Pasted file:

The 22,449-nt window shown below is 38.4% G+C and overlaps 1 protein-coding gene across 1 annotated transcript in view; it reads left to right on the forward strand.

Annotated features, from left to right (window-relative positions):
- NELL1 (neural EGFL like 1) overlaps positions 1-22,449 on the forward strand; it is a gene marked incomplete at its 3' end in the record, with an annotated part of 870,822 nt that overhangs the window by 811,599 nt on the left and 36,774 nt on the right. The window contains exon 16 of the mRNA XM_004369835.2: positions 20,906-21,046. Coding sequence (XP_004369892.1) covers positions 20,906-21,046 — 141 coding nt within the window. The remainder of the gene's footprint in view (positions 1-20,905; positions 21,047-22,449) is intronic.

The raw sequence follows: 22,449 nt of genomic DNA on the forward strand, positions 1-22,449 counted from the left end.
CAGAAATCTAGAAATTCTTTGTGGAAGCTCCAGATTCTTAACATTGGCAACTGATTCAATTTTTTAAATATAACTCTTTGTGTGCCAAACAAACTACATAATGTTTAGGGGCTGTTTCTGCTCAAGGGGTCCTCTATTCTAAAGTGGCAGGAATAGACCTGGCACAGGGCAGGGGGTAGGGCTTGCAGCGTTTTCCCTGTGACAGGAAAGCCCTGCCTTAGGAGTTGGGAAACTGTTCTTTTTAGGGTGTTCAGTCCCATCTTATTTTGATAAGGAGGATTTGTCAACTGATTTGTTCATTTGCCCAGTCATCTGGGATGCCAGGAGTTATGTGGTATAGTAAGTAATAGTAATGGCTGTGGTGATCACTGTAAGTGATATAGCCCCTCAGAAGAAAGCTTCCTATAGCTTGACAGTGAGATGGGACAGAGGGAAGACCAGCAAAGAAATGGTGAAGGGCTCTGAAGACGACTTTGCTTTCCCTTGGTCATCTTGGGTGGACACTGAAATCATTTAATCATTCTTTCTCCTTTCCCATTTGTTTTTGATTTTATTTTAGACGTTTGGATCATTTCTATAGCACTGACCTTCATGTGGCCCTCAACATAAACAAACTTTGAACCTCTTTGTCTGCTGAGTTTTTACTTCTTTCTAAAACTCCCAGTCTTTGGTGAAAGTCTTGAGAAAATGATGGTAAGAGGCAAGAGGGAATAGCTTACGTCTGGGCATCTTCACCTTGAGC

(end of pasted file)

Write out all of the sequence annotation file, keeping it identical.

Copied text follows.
The 22,449-nt window shown below is 38.4% G+C and overlaps 1 protein-coding gene across 1 annotated transcript in view; it reads left to right on the forward strand.

Annotated features, from left to right (window-relative positions):
- NELL1 (neural EGFL like 1) overlaps positions 1-22,449 on the forward strand; it is a gene marked incomplete at its 3' end in the record, with an annotated part of 870,822 nt that overhangs the window by 811,599 nt on the left and 36,774 nt on the right. The window contains exon 16 of the mRNA XM_004369835.2: positions 20,906-21,046. Coding sequence (XP_004369892.1) covers positions 20,906-21,046 — 141 coding nt within the window. The remainder of the gene's footprint in view (positions 1-20,905; positions 21,047-22,449) is intronic.

The raw sequence follows: 22,449 nt of genomic DNA on the forward strand, positions 1-22,449 counted from the left end.
CAGAAATCTAGAAATTCTTTGTGGAAGCTCCAGATTCTTAACATTGGCAACTGATTCAATTTTTTAAATATAACTCTTTGTGTGCCAAACAAACTACATAATGTTTAGGGGCTGTTTCTGCTCAAGGGGTCCTCTATTCTAAAGTGGCAGGAATAGACCTGGCACAGGGCAGGGGGTAGGGCTTGCAGCGTTTTCCCTGTGACAGGAAAGCCCTGCCTTAGGAGTTGGGAAACTGTTCTTTTTAGGGTGTTCAGTCCCATCTTATTTTGATAAGGAGGATTTGTCAACTGATTTGTTCATTTGCCCAGTCATCTGGGATGCCAGGAGTTATGTGGTATAGTAAGTAATAGTAATGGCTGTGGTGATCACTGTAAGTGATATAGCCCCTCAGAAGAAAGCTTCCTATAGCTTGACAGTGAGATGGGACAGAGGGAAGACCAGCAAAGAAATGGTGAAGGGCTCTGAAGACGACTTTGCTTTCCCTTGGTCATCTTGGGTGGACACTGAAATCATTTAATCATTCTTTCTCCTTTCCCATTTGTTTTTGATTTTATTTTAGACGTTTGGATCATTTCTATAGCACTGACCTTCATGTGGCCCTCAACATAAACAAACTTTGAACCTCTTTGTCTGCTGAGTTTTTACTTCTTTCTAAAACTCCCAGTCTTTGGTGAAAGTCTTGAGAAAATGATGGTAAGAGGCAAGAGGGAATAGCTTACGTCTGGGCATCTTCACCTTGAGC